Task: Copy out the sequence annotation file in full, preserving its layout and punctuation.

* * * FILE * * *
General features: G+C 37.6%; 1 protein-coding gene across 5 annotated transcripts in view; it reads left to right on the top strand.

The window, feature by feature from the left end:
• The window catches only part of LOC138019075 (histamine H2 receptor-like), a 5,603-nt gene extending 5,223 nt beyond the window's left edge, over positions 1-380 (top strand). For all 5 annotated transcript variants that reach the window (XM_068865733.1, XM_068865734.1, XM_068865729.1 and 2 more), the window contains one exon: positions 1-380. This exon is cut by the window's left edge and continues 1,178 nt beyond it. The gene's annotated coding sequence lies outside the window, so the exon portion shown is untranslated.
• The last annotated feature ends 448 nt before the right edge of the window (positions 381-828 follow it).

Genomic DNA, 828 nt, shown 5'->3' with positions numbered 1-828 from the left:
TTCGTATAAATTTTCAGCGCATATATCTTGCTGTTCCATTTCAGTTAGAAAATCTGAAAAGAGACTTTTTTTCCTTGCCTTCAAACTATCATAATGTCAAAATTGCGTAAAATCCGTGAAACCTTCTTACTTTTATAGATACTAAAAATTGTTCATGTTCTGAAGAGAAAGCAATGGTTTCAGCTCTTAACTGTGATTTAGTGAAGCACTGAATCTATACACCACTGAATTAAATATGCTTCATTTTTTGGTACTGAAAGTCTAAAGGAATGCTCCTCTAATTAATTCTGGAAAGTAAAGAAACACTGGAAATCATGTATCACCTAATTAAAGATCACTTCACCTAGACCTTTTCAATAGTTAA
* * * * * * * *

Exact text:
General features: G+C 37.6%; 1 protein-coding gene across 5 annotated transcripts in view; it reads left to right on the top strand.

The window, feature by feature from the left end:
• The window catches only part of LOC138019075 (histamine H2 receptor-like), a 5,603-nt gene extending 5,223 nt beyond the window's left edge, over positions 1-380 (top strand). For all 5 annotated transcript variants that reach the window (XM_068865733.1, XM_068865734.1, XM_068865729.1 and 2 more), the window contains one exon: positions 1-380. This exon is cut by the window's left edge and continues 1,178 nt beyond it. The gene's annotated coding sequence lies outside the window, so the exon portion shown is untranslated.
• The last annotated feature ends 448 nt before the right edge of the window (positions 381-828 follow it).

Genomic DNA, 828 nt, shown 5'->3' with positions numbered 1-828 from the left:
TTCGTATAAATTTTCAGCGCATATATCTTGCTGTTCCATTTCAGTTAGAAAATCTGAAAAGAGACTTTTTTTCCTTGCCTTCAAACTATCATAATGTCAAAATTGCGTAAAATCCGTGAAACCTTCTTACTTTTATAGATACTAAAAATTGTTCATGTTCTGAAGAGAAAGCAATGGTTTCAGCTCTTAACTGTGATTTAGTGAAGCACTGAATCTATACACCACTGAATTAAATATGCTTCATTTTTTGGTACTGAAAGTCTAAAGGAATGCTCCTCTAATTAATTCTGGAAAGTAAAGAAACACTGGAAATCATGTATCACCTAATTAAAGATCACTTCACCTAGACCTTTTCAATAGTTAA